Author Spotlight: Naomi Slade | Easy Shed - The Lifestyle Hub


Author Spotlight: Naomi Slade

Author Spotlight

Naomi Slade

freelance writer, editor, author and photographer


I was lucky enough to interview this lovely lady!

 Naomi has always loved creative use of language. Although her further education was science-based, the jobs she subsequently took became more and more focussed in the arts and media until she got a job with a gardening magazine, organising horticultural shows and events ? she ran about 68 events in four years. Writing and PR was inevitably part of this and when she went freelance I played to my strengths and, in addition to jobs like rebuilding a Hampton Court show garden,.

?I grabbed opportunities with both hands, pitching features to magazines and freelancing in-house for Gardeners? World magazine and The Guardian.?

Naomi has been a gardener and natural historian all her life; one of her early memories is of sowing radish seeds with her botanical uncle and then the thrill of seeing them germinate and eating them.

?I love that, as a concept, gardening is so diverse. It encompasses so many things; everything from plant science and botany to garden design to environment and natural history. It is everything from compost to medicine ?how could that ever be boring? Plants rock!?

Naomi has written for most of the major UK gardening magazines and also weekend supplements and lifestyle magazines. Clients include The Garden, Kitchen Garden, House and Garden, The Guardian, The Telegraph and Country Homes and Interiors.

There have been lots of career highlights so far! Naomi won a Gold Medal and Best in Show for a punk-themed show garden in 2012, and has written a book on snowdrops which is published by Timber Press and out in the UK in October 2014. Going back a bit she won medals for exhibits in the science and education section of RHS Chelsea Flower show. And in 2012 and 2013 she ran the Garden Media Guild Awards, giving it a well-received shake-up as I did so.

Punk Gardeners ROCK

The Garden Media Guild Awards is dubbed the industry ?Oscars?. It is the opportunity to celebrate all the amazing garden media talent; to reward and acknowledge the best and brightest contributors to fields as diverse as TV, Radio, print media and photography; there are also categories for bloggers and web-based material. As the largest social event in the gardening calendar, it is also an opportunity for everyone to get together informally in a salubrious London venue to catch up and network, in high heels rather than wellies and gardening gloves! As such, it is both a great celebration and a great opportunity and pretty much everyone in gardening goes.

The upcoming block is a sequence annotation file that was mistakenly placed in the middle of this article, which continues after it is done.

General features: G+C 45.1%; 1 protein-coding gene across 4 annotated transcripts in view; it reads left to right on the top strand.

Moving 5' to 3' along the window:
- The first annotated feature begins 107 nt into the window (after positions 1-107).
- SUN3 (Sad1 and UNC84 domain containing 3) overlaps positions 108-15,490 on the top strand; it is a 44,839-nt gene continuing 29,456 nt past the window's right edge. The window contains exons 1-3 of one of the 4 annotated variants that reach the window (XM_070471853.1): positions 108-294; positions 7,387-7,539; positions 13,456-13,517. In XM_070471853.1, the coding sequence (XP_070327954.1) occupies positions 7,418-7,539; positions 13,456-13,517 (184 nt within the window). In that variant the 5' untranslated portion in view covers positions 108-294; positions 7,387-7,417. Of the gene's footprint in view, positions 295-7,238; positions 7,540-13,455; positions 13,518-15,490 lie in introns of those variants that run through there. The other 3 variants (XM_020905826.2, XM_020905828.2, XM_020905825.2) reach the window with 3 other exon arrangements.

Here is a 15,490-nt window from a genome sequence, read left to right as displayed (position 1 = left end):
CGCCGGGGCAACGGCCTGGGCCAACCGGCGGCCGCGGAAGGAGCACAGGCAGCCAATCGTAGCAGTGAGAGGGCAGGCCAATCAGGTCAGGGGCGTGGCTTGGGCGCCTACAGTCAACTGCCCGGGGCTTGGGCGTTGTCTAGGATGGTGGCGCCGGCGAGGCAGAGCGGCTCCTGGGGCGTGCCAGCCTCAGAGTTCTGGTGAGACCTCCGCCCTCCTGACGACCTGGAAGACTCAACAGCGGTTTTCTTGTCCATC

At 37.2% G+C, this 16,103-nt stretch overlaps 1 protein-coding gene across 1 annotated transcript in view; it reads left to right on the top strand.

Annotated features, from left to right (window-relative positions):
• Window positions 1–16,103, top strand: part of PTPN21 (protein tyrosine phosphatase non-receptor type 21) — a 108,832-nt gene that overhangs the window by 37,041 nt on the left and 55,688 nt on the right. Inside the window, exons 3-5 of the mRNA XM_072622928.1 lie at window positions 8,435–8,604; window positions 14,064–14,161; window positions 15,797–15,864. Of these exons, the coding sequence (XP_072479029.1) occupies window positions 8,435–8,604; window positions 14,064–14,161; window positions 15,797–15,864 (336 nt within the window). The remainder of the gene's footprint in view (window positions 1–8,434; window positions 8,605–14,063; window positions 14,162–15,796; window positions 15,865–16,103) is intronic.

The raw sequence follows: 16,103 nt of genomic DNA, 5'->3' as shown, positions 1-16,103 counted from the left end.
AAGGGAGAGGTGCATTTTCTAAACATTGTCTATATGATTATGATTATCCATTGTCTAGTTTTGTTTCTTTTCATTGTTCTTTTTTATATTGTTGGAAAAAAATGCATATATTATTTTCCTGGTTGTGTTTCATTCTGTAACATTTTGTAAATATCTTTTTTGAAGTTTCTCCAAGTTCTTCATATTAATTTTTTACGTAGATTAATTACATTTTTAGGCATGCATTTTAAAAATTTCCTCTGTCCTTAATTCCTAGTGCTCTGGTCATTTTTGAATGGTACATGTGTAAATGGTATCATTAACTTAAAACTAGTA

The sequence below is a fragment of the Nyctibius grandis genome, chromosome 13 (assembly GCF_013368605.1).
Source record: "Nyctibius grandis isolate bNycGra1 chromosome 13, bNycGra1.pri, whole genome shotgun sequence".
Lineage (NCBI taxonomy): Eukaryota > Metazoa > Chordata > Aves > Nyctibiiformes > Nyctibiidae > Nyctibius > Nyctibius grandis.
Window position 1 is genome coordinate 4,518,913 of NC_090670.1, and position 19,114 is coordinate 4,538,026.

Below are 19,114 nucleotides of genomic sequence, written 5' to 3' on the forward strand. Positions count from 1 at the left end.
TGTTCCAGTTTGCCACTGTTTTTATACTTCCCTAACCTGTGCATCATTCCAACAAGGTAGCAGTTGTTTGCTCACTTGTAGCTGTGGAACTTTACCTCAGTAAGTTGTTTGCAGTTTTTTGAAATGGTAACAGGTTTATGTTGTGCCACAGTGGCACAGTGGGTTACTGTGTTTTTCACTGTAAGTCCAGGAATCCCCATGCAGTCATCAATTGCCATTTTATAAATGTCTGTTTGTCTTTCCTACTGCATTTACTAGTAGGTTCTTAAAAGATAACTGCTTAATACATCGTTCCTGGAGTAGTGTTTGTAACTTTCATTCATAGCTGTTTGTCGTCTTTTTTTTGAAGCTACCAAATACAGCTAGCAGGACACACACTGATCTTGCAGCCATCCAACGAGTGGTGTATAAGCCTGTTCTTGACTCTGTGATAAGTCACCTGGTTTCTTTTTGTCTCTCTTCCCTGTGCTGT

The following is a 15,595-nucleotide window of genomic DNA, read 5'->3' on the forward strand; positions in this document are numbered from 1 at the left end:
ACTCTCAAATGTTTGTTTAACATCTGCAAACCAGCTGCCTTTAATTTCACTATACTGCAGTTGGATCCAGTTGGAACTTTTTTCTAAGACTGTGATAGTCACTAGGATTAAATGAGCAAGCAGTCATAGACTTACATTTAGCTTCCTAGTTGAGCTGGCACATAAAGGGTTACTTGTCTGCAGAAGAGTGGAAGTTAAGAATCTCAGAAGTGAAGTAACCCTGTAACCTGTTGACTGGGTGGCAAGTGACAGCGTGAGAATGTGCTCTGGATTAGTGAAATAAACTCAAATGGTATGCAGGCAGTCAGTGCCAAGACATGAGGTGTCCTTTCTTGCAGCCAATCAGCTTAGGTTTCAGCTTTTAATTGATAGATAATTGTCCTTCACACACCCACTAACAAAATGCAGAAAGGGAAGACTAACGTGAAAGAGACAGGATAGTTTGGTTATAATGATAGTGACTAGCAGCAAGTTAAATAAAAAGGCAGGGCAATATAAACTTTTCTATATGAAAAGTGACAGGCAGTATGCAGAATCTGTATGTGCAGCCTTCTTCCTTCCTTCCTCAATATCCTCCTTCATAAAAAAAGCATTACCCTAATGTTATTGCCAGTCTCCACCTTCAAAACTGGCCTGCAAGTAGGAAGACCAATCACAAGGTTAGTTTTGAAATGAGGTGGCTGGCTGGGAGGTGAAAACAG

Naomi was on the Garden Media Guild Committee and the person who was coordinating the awards had left. Then, due to an unanticipated hiccup, the Awards Lunch started to look like it might have to be cancelled that year. Someone had to take charge and make it happen so she did.

She found a new event organiser, Vitesse Media, who do vast events often for financial organisations with the aim of bringing in some fresh blood, new ideas and vitality. Once this was done, her main job was taking decisions, making introductions and acting as an information-conduit between Vitesse and the gardening industry. Last year we engaged Redhead PR to further spread the word and this was really effective ? the reach was enormous and some of the speakers? comments became topic of conversations on web forums in America!

?In all, I changed a lot of things and made the whole event more outward-facing and high profile, with the ambition that everyone involved would receive greater benefits from attending, entering, sponsoring or whatever they do.?

 There are two judges for each category. Each must be an expert either in that category or in a related field and not to have entered the category themselves. The Garden Media Guild Awards Coordinator (who is the person who manages and drives the entries to the GMG Awards, rather than the Awards Lunch event) has the tricky job of picking these non-compromised experts and I have had the honor of being considered sufficiently eminent on several occasions.


When you are a judge you receive a big heap of material and from it you assess the quality of each entry against a list of criteria and by using your own judgment. You must be completely objective as personal relationships can?t come into it. Although the category that you judge is anonymous, each judge must display integrity and as the judges are often well known ?names? there can be a PR element to the role. When you have decided who has won, you send your comments and commendations to be read out on the day back to the organiser and then sit back and look forward to the party.

?I have tended to judge the larger categories and getting it down to the last 10-15 candidates is fairly easy.  You then see if your co-judge agrees generally with your long-list then whittle it down from there, championing the entrants you consider the best.?

Naomi explains that the standard at that level is really, really high and choosing the top five and ultimate winner is difficult as there is often little to choose between them.  It can be hard to agree and while you don?t tend to actually scrap you often have to re-read and discuss at some length why one person should win while another might not.

With the GMG Awards hopefully secure, Naomi stepped down from the GMG Committee last autumn to pursue all the other new and exciting opportunities that might come my way. She is doing a lot of work for magazines and plans to further develop her photography. She wants to write another book or experiment with TV.

Sara Tye, Naomi Slade, James Wong, Petra Hoyer Millar

?I?m open to new projects whatever they may be. I?m looking out for the next big thing!?

Blog: Electric Green

Twitter: @naomislade